The defenses interposed in this case are (1) want of novelty, (2) noninfringement. As to the alleged infringement of patent No. 267,047, the proof shows that the defendant uses an inclined platform in connection with its machines, the same as is described in and covered by the third claim of the patent, and I can see no escape, under the proof, from the charge of infringement in this case. As to the defense of want of novelty, the only defenses interposed are (1) that thedevice is so simple and common that it required no inventive genius to devise and put it in operation in connection with the undercutting machine; (2) that the same device had been used in connection with artillery to prevent the recoil of the guns. I think there can be no doubt from the proof that this inclined platform has added much to the effectiveness and managability of the machine. Its effect is very tersely described in the citation I have made from the specifications, as enabling the operator to give the machine a downward incline or pitch, so that the weight of the machine and pistonrod assists in giving force to the blow of the pick; and, in this brief aescription of its utility, the operation of the device and the device itself, in combination with the mining-machine, is differentiated from the incline used in connection with artillery. In the artillery device, the incline was placed at the rear of the gun, so that when discharged the gnn would ascend the incline, and thereby add its weight to mollify the recoil, and cause it to return to its place,while the inclined platform in this case is to be used tohold the machine in such position as to enable it to give its blows most effectively. It is not the quantum of invention that determines the validity of a new device,but the only question is, is it new and useful? The utility of this inclined platform, in combination with the mining-ll1achine, is clearly established; in fact, as the defendant uses it, I do not think it lies in its mouth to deny its utility; and, as far as its novelty is concerned, nothing in the previous art shows a platform of this character in combination with a mining-machine like this. I think; therefore, the patent is valid, and the defendant has infringed it. As to the sixth claim of patent No. 335,328, I do not think the defendant's device infringes this claim. The defendant's machine acts by the direct pressure of the air upon the cylinder, while, in the ant's machine, the special improvement covered by-this claim operates upon and is adapted only to what is called a "valve-motor," which operates in aneniirely- different manner from the defendant's machine. I am therefore of opinion that the defendant does not infringe the sixth claim of this patent. A decree may therefore be prepared.,linding that the defendant has infringed th ll third claim of patent No. 267,047, and fol:' an injunction and accounting.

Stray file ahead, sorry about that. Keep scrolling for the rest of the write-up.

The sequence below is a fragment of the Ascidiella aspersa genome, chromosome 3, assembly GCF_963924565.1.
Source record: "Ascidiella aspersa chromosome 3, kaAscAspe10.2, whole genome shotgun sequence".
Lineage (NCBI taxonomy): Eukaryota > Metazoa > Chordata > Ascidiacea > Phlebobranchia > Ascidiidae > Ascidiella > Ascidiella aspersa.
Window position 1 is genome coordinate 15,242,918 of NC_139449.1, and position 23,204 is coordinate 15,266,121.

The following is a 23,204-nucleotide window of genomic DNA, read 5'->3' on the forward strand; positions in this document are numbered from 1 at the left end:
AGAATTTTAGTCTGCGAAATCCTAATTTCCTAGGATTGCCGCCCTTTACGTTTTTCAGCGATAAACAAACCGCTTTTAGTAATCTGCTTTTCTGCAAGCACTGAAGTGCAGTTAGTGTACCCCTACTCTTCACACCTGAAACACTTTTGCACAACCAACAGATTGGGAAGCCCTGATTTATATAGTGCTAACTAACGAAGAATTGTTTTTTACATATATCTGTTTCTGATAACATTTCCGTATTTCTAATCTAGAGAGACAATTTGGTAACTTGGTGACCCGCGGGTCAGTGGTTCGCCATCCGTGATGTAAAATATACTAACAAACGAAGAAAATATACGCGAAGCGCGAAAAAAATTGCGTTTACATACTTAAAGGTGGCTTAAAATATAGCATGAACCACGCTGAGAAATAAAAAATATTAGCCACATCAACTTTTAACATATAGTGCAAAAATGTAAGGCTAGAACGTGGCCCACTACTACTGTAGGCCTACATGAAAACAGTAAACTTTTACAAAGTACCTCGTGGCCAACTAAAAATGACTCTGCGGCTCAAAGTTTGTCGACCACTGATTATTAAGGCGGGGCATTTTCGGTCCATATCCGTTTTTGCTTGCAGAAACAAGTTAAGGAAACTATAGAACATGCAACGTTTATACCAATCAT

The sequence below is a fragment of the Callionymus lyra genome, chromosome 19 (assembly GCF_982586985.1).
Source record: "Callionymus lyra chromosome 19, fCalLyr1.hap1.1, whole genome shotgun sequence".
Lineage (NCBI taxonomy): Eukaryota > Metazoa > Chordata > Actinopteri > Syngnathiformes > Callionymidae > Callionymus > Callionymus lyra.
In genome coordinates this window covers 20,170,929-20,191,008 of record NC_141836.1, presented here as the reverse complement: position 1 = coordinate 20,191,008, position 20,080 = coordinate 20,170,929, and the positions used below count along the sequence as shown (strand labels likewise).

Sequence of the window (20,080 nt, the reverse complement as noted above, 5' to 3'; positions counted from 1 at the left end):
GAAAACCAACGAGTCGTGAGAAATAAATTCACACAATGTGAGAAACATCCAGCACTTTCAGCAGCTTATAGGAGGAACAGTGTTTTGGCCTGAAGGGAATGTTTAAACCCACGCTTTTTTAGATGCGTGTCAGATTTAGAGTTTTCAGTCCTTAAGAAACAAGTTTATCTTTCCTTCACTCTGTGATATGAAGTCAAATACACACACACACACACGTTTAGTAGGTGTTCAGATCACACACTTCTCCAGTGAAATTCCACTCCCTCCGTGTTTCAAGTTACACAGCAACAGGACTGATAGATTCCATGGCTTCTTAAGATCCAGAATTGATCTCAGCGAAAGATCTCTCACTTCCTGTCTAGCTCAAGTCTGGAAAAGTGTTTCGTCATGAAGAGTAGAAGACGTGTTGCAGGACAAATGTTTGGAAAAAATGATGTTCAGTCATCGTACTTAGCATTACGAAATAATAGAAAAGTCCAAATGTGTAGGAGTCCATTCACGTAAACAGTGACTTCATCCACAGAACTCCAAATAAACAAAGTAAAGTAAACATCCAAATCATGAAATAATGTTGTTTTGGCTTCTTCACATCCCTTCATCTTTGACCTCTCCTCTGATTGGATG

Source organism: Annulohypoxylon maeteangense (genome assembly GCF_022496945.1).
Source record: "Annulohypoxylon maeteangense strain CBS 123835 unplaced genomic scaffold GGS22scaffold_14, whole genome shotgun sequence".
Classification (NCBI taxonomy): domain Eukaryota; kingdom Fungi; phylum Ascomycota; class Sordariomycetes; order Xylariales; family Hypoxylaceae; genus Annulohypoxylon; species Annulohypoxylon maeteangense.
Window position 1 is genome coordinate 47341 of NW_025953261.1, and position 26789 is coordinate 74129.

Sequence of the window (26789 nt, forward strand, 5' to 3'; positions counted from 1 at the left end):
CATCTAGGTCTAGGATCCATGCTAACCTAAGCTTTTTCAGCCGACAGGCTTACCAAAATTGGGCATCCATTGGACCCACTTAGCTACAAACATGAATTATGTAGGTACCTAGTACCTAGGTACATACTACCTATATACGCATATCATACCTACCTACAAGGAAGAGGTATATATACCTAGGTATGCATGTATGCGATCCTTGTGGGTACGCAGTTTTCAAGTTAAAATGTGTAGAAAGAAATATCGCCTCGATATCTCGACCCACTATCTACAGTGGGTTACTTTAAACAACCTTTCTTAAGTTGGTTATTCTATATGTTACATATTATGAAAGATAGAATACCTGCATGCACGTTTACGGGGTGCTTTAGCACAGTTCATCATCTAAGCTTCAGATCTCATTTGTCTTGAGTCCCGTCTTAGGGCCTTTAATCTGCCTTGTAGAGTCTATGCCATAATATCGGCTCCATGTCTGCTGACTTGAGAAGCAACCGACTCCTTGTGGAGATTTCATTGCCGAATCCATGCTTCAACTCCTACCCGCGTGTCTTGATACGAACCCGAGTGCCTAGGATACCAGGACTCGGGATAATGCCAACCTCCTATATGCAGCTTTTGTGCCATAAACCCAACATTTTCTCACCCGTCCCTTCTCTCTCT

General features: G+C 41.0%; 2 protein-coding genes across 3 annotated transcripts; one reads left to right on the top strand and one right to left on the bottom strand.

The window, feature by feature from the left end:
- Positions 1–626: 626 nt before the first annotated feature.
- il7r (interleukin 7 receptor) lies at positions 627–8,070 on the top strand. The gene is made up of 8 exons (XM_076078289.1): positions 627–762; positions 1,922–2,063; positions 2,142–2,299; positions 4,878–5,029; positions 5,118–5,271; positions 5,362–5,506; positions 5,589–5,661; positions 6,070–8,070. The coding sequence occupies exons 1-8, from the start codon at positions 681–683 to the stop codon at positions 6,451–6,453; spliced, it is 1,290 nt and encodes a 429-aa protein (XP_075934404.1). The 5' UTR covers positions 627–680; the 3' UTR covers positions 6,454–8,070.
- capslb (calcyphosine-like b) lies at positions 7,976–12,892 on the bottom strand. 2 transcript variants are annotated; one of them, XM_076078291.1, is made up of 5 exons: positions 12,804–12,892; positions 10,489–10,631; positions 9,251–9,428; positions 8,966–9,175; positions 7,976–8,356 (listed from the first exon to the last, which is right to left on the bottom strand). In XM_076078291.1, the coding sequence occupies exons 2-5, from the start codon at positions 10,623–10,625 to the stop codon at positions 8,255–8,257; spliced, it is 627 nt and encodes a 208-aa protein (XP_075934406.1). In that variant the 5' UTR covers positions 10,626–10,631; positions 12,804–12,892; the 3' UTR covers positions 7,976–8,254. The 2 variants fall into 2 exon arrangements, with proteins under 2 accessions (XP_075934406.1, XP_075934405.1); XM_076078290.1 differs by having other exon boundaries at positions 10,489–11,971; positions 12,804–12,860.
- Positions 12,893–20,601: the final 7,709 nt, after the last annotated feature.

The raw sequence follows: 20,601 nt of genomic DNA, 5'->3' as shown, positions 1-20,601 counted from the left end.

MANUF'G CO. v. MA:SHATTAN
CAMPBELL PRINTING-PRESS & MANUF'G CO. v; MANHATTAN Ry. CO.
(Circuit Court, S. D. New York.
Where the owner of a patent for an invention used in car-couplings is notrnerely a user of the patent, but licenses its use by others, a railroad company will not be temporarily enjoined, in a suit for infringement and damages, from using such infriogl'ilg couplings as it already hus in use, where the parties are wide apart in their views as to the proper amount of royalty, but may be enjoined from the use of any others which may infringe.
In F4uity. Suit by the Campbell Printing-Press & Manufacturing Company against the Manhattan Railway Company, to compel defendant to account for and pay over all profits derived by it from the use of an improvement in valves, used in its car-couplings, the patent on which was owned by complainant,and for a preliminary and permanent injunction to enjoin defendant from making, using, or selling any apparatus containingtiie'ipvention covered by the patent. Chas. De Hart BrO'wer, for complainant. Davies, Short & Townsend, for defendant.
LACOMBE, Circuit Judge. The validity of the patent being practically conceded, and it being apparently easy for the defendants to substitute other couplings quite as efficie,nt as the infringing devices, I should be inclined to grant thisibjunction in such form as would allow the change to be m'ade without undue iiiconvenience to the traveling public. It appears, however, that complainantis not' a liser of the patented article l b l1 t seeks to benefit under the patent by licensing ,the use of the couplings' by others, and that the parties are wide apart iii their views as to the proper amount of royalty. I feel constrained, therefore, to refuse a preliminary injunction as against such infringing couplillgs as are now in use. Hoev. Knap, 27 Fed. Rep. 204; Hoe v. Daily Advertise'I' Corp., 14 Fed. Rep. 914; New York Gmpe Sugar Co . .v. American Grape Sugar Co., 10 Rep. 835; Pullman v. Railroad Co., 5 Fed. Rep. 72; Morris v. Lowell Mantif'g Co., 3 Fish. Pa.t. Cas. 67. Complainant may, however, t;1ke an injunction against the use of any others which may infringe his pate4t, and of course, if he can show any for distrusting defendant's ability to pay the damages and profits, may apply for security.